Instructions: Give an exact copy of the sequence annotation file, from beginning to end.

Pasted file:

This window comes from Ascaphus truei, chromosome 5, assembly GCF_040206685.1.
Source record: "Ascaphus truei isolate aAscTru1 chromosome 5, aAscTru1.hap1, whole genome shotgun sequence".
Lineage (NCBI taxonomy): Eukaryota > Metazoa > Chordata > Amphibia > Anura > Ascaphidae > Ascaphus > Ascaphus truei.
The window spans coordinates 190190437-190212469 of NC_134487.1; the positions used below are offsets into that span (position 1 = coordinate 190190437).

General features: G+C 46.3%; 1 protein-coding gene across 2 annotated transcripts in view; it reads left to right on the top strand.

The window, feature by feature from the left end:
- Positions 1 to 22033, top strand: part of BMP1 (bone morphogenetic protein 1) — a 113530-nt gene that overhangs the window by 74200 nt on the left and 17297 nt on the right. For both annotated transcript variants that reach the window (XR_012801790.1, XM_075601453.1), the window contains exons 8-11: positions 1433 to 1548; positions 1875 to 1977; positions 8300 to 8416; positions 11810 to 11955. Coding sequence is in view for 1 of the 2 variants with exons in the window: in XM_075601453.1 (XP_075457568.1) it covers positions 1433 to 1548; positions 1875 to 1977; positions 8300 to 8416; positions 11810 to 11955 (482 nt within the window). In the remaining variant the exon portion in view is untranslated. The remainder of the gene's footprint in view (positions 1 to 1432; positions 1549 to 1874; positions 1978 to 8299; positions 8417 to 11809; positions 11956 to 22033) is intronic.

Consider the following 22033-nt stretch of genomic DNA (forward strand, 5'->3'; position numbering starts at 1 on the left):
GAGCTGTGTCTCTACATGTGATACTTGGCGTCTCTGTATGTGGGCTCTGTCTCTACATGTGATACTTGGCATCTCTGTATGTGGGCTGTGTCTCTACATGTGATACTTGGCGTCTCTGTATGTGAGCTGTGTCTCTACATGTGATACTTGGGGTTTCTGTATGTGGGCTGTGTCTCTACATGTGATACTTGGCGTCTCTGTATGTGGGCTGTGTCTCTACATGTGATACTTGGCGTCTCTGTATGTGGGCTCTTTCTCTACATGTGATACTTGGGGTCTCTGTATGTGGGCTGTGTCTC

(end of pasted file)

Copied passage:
This window comes from Ascaphus truei, chromosome 5, assembly GCF_040206685.1.
Source record: "Ascaphus truei isolate aAscTru1 chromosome 5, aAscTru1.hap1, whole genome shotgun sequence".
Lineage (NCBI taxonomy): Eukaryota > Metazoa > Chordata > Amphibia > Anura > Ascaphidae > Ascaphus > Ascaphus truei.
The window spans coordinates 190190437-190212469 of NC_134487.1; the positions used below are offsets into that span (position 1 = coordinate 190190437).

General features: G+C 46.3%; 1 protein-coding gene across 2 annotated transcripts in view; it reads left to right on the top strand.

The window, feature by feature from the left end:
- Positions 1 to 22033, top strand: part of BMP1 (bone morphogenetic protein 1) — a 113530-nt gene that overhangs the window by 74200 nt on the left and 17297 nt on the right. For both annotated transcript variants that reach the window (XR_012801790.1, XM_075601453.1), the window contains exons 8-11: positions 1433 to 1548; positions 1875 to 1977; positions 8300 to 8416; positions 11810 to 11955. Coding sequence is in view for 1 of the 2 variants with exons in the window: in XM_075601453.1 (XP_075457568.1) it covers positions 1433 to 1548; positions 1875 to 1977; positions 8300 to 8416; positions 11810 to 11955 (482 nt within the window). In the remaining variant the exon portion in view is untranslated. The remainder of the gene's footprint in view (positions 1 to 1432; positions 1549 to 1874; positions 1978 to 8299; positions 8417 to 11809; positions 11956 to 22033) is intronic.

Consider the following 22033-nt stretch of genomic DNA (forward strand, 5'->3'; position numbering starts at 1 on the left):
GAGCTGTGTCTCTACATGTGATACTTGGCGTCTCTGTATGTGGGCTCTGTCTCTACATGTGATACTTGGCATCTCTGTATGTGGGCTGTGTCTCTACATGTGATACTTGGCGTCTCTGTATGTGAGCTGTGTCTCTACATGTGATACTTGGGGTTTCTGTATGTGGGCTGTGTCTCTACATGTGATACTTGGCGTCTCTGTATGTGGGCTGTGTCTCTACATGTGATACTTGGCGTCTCTGTATGTGGGCTCTTTCTCTACATGTGATACTTGGGGTCTCTGTATGTGGGCTGTGTCTC